For an award to be deficient as failing to draw its essence from the collective bargaining agreement, it must be established that the award: (1) cannot in any rational way be derived from the agreement; (2) is so unfounded in reason and fact and so unconnected with the wording and purposes of the agreement as to manifest an infidelity to the obligation of an arbitrator; (3) does not represent a plausible interpretation of the agreement; or (4) evidences a manifest disregard of the agreement. United States Dep't of Labor (OSHA), 34 FLRA 573, 575 (1990).
It is well-settled that when a collective bargaining agreement incorporates the regulations with which an award allegedly conflicts, the matter becomes one of contract interpretation because the agreement, not the regulation, governs the matter in dispute. See United States Dep't of Defense, Hale Koa Hotel, 55 FLRA 651, 652 (1999); United States Dep't of the Army, Fort Campbell Dist., Third Reg., Fort Campbell, Ky., 37 FLRA 186, 194 (1990). In this case, the parties' agreement expressly incorporates the Agency's uniform policy, and accordingly, the Agency's challenge to the Arbitrator's application of the uniform policy presents a question of contract interpretation.
The parties' agreement provides that "[t]he employer will pay [a uniform] allowance each year to each employee who is required by policy to wear a uniform in the performance of their duties." Award at 10 (quoting Agreement at Article 28, Section f). The Arbitrator construed this provision as requiring the Agency to pay a uniform allowance to the employees at issue, even though he acknowledged that they were not required to wear a uniform while performing correctional duties. The Arbitrator reasoned that the Agency's policy required all employees performing these duties to wear a uniform, despite the fact that the Agency did not require this. Award at 11.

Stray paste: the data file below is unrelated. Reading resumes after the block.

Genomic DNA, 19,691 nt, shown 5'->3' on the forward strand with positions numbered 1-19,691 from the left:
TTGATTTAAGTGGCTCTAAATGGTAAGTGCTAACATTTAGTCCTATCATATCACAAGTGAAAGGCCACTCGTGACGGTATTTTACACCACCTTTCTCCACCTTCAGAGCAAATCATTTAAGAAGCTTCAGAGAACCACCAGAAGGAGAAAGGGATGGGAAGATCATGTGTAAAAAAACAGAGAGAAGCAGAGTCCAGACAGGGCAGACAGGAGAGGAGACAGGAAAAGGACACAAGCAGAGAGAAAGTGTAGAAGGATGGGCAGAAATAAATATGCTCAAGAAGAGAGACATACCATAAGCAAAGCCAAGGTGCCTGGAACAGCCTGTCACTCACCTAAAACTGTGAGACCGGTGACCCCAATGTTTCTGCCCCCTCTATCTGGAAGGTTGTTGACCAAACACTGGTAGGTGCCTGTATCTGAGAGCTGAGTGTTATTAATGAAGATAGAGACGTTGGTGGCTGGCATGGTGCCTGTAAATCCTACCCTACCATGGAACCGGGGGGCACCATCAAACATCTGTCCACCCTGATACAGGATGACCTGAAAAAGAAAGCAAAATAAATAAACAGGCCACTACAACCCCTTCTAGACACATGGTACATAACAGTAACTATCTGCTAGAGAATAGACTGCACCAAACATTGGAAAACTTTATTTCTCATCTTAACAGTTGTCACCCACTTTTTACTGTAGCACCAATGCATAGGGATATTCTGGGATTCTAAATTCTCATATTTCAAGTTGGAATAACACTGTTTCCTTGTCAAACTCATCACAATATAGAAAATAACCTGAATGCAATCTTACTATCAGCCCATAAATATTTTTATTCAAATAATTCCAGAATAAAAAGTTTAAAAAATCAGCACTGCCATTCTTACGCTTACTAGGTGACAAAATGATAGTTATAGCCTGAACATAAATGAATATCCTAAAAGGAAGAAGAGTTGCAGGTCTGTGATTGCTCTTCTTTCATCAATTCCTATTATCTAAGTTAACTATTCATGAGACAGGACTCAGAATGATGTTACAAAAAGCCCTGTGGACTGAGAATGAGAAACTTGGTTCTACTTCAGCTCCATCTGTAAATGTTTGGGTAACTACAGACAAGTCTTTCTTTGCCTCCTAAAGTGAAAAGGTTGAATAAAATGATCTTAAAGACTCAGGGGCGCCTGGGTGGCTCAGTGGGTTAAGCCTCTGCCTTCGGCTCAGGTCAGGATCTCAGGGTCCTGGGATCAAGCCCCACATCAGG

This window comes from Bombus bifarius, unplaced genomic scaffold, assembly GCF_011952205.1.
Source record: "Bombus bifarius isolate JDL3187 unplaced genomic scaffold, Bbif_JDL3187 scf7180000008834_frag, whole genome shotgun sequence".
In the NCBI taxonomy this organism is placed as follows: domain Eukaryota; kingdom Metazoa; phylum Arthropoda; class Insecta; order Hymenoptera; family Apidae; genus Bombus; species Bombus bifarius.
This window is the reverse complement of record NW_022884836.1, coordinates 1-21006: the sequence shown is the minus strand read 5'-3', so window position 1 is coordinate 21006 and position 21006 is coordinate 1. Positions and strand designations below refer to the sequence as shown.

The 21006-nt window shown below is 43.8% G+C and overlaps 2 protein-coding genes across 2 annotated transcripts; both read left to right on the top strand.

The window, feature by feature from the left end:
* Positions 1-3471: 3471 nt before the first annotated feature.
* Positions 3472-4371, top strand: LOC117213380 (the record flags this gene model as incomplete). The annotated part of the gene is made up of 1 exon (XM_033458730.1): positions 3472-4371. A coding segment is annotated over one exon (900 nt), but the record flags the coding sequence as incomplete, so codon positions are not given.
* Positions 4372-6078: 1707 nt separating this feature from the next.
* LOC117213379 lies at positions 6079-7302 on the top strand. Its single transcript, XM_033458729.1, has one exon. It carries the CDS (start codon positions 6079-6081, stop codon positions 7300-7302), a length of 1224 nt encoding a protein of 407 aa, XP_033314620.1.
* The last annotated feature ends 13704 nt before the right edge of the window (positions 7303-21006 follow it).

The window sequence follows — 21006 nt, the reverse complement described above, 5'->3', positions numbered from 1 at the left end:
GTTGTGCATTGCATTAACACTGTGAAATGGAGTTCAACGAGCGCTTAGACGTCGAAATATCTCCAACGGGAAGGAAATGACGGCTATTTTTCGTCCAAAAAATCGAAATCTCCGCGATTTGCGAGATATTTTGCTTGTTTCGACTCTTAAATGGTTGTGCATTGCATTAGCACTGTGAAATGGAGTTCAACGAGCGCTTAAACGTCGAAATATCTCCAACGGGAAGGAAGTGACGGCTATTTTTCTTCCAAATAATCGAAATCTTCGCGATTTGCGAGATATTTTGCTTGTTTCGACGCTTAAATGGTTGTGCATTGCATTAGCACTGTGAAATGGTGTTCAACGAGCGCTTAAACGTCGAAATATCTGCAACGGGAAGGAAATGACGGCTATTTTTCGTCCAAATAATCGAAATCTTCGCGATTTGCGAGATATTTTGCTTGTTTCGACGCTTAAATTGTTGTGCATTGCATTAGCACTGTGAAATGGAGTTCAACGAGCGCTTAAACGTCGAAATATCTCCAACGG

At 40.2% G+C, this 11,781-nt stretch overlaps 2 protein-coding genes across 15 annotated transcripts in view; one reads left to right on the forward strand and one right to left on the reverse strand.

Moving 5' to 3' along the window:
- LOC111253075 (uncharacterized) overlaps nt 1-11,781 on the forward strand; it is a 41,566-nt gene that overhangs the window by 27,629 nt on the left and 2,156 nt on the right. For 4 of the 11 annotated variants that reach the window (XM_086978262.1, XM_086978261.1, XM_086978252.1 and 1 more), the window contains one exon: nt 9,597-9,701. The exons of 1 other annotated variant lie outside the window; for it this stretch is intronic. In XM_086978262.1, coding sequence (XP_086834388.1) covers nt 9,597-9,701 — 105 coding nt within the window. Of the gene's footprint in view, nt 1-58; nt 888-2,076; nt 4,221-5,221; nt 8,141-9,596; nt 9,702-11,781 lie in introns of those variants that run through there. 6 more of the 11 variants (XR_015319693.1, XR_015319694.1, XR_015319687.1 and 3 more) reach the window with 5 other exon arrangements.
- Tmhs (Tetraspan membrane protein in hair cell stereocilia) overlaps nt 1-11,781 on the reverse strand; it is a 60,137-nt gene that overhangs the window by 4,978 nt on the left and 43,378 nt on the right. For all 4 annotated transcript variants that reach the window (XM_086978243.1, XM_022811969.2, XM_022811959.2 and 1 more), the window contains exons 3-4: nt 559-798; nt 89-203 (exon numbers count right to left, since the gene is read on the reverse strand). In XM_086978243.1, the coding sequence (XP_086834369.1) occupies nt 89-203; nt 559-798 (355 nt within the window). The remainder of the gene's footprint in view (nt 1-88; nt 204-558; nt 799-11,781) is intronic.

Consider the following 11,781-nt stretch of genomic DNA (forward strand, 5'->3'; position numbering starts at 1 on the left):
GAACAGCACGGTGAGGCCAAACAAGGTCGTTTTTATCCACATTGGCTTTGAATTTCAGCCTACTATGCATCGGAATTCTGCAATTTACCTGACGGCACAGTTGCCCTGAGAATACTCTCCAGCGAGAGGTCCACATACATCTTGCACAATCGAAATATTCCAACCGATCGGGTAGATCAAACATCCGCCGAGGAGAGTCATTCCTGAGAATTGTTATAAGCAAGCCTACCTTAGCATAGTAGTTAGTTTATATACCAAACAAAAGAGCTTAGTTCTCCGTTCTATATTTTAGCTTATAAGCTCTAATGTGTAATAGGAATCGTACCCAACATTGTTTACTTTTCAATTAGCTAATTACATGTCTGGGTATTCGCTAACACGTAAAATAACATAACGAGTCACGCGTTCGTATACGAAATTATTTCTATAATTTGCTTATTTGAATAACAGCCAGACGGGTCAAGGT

We conclude that the Arbitrator's construction of the agreement is implausible and contrary to its purpose. In this regard, it is apparent that the agreement provides a uniform allowance to those employees required by policy to wear uniforms in the performance of their duties, so that such employees may, in fact, purchase uniforms. [n2] That is, under the parties' agreement and Agency policy, the requirement to wear a uniform is a precondition to the Agency's obligation to provide employees a uniform allowance. As there is no dispute that non-correctional employees are not required to wear uniforms when temporarily assigned to correctional posts, they are, therefore, not entitled to the allowance.
As non-correctional employees are not required to wear a uniform when temporarily staffing correctional posts, Article 28 cannot be interpreted as entitling those employees to a uniform allowance. Accordingly, we conclude that the award fails to draw its essence from the agreement. [n3] See, United States Small Business Admin., 55 FLRA 179, 182 (1999); United States Dep't of Justice, Federal Bureau of Prisons, United States Penitentiary, Leavenworth, Kan., 53 FLRA 29, 33 (1997); United States Dep't of the Air Force, Oklahoma City Air Logistics Command, Tinker AFB, Okla., 48 FLRA 342, 348-49 (1993).
The award is set aside.
Footnote # 1 for 58 FLRA No. 134 - Authority's Decision
Article 28, Section h of the parties' agreement provides, in relevant part, that "[u]niforms for all staff will be in accordance with policy, and only those staff occupying positions outlined in policy will be eligible for a uniform allowance."
Footnote # 2 for 58 FLRA No. 134 - Authority's Decision
We note, as pointed out by the Agency, that this matter is also covered by 5 C.F.R. § 591.103, which provides that "[u]nless a higher initial maximum uniform allowance rate is payable under [another regulation] to an employee who is required by statute, regulation, or an agency's written administrative procedures to wear a uniform, the head of each agency concerned, out of funds available, shall . . . [p]ay an allowance for a uniform not to exceed $400 a year[.]" Exception at 2 n.2.
Footnote # 3 for 58 FLRA No. 134 - Authority's Decision
In view of this conclusion, we do not address the Agency's remaining exceptions.